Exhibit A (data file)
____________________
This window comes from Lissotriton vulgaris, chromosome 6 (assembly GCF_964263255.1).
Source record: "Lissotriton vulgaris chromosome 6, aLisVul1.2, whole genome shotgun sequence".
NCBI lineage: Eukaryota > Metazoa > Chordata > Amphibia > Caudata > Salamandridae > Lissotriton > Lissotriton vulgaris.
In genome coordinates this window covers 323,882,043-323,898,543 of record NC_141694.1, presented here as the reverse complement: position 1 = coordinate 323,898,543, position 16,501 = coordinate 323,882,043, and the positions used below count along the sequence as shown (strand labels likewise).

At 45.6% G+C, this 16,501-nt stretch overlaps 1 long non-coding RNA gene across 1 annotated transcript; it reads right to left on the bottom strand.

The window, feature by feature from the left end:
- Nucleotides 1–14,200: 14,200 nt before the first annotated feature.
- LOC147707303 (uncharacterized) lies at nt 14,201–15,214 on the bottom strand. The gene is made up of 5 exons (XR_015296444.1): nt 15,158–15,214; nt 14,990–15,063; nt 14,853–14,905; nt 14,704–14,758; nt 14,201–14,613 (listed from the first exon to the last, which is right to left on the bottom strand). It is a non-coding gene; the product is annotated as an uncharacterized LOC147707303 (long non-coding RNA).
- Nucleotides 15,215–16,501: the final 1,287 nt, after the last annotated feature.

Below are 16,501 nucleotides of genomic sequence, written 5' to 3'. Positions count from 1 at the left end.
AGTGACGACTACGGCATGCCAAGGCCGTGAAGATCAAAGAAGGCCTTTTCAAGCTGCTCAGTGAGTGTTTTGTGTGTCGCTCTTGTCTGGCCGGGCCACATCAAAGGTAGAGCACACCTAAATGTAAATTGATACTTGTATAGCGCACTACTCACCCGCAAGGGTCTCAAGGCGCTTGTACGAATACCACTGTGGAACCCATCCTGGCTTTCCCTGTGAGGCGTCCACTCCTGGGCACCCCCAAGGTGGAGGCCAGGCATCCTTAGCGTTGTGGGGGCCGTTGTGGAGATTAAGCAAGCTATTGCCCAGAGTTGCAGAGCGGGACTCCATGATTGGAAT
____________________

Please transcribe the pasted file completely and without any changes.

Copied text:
This window comes from Lissotriton vulgaris, chromosome 6 (assembly GCF_964263255.1).
Source record: "Lissotriton vulgaris chromosome 6, aLisVul1.2, whole genome shotgun sequence".
NCBI lineage: Eukaryota > Metazoa > Chordata > Amphibia > Caudata > Salamandridae > Lissotriton > Lissotriton vulgaris.
In genome coordinates this window covers 323,882,043-323,898,543 of record NC_141694.1, presented here as the reverse complement: position 1 = coordinate 323,898,543, position 16,501 = coordinate 323,882,043, and the positions used below count along the sequence as shown (strand labels likewise).

At 45.6% G+C, this 16,501-nt stretch overlaps 1 long non-coding RNA gene across 1 annotated transcript; it reads right to left on the bottom strand.

The window, feature by feature from the left end:
- Nucleotides 1–14,200: 14,200 nt before the first annotated feature.
- LOC147707303 (uncharacterized) lies at nt 14,201–15,214 on the bottom strand. The gene is made up of 5 exons (XR_015296444.1): nt 15,158–15,214; nt 14,990–15,063; nt 14,853–14,905; nt 14,704–14,758; nt 14,201–14,613 (listed from the first exon to the last, which is right to left on the bottom strand). It is a non-coding gene; the product is annotated as an uncharacterized LOC147707303 (long non-coding RNA).
- Nucleotides 15,215–16,501: the final 1,287 nt, after the last annotated feature.

Below are 16,501 nucleotides of genomic sequence, written 5' to 3'. Positions count from 1 at the left end.
AGTGACGACTACGGCATGCCAAGGCCGTGAAGATCAAAGAAGGCCTTTTCAAGCTGCTCAGTGAGTGTTTTGTGTGTCGCTCTTGTCTGGCCGGGCCACATCAAAGGTAGAGCACACCTAAATGTAAATTGATACTTGTATAGCGCACTACTCACCCGCAAGGGTCTCAAGGCGCTTGTACGAATACCACTGTGGAACCCATCCTGGCTTTCCCTGTGAGGCGTCCACTCCTGGGCACCCCCAAGGTGGAGGCCAGGCATCCTTAGCGTTGTGGGGGCCGTTGTGGAGATTAAGCAAGCTATTGCCCAGAGTTGCAGAGCGGGACTCCATGATTGGAAT